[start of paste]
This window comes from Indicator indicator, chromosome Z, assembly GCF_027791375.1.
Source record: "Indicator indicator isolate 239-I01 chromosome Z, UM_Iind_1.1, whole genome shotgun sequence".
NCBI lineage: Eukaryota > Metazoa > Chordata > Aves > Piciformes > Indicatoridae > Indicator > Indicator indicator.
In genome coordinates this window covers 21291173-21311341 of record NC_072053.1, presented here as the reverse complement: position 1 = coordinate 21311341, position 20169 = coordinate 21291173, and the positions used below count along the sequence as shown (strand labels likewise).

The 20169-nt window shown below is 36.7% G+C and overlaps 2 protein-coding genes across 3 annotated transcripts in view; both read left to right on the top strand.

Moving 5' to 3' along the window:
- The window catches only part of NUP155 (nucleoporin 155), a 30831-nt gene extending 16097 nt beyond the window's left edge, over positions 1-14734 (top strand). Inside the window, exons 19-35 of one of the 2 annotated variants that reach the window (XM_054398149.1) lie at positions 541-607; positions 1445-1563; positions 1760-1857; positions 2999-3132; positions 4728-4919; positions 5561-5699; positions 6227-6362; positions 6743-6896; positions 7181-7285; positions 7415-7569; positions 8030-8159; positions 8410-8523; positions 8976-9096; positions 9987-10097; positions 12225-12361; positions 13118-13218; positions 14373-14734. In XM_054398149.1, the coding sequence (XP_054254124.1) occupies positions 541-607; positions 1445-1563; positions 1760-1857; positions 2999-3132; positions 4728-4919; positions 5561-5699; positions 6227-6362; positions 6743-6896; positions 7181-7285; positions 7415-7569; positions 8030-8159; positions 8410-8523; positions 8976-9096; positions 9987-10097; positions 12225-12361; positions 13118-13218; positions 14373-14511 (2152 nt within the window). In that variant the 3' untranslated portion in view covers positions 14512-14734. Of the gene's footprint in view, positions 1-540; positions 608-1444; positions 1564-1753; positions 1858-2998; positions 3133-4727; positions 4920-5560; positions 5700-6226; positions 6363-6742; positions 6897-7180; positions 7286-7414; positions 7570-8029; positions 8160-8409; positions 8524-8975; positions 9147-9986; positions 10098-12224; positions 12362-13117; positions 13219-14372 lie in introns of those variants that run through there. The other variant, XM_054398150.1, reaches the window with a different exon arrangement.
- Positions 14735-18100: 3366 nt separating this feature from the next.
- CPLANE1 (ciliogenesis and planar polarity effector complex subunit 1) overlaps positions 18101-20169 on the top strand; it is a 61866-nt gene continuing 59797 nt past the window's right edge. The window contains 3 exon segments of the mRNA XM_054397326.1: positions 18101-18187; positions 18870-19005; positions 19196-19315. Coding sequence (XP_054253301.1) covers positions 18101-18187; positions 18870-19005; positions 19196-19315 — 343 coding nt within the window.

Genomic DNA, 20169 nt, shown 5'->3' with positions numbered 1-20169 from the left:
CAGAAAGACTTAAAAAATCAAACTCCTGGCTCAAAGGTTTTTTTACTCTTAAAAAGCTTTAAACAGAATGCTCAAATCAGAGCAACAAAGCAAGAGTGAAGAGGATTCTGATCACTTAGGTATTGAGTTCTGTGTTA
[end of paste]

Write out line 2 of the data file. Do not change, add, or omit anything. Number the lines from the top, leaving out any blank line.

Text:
Source record: "Indicator indicator isolate 239-I01 chromosome Z, UM_Iind_1.1, whole genome shotgun sequence".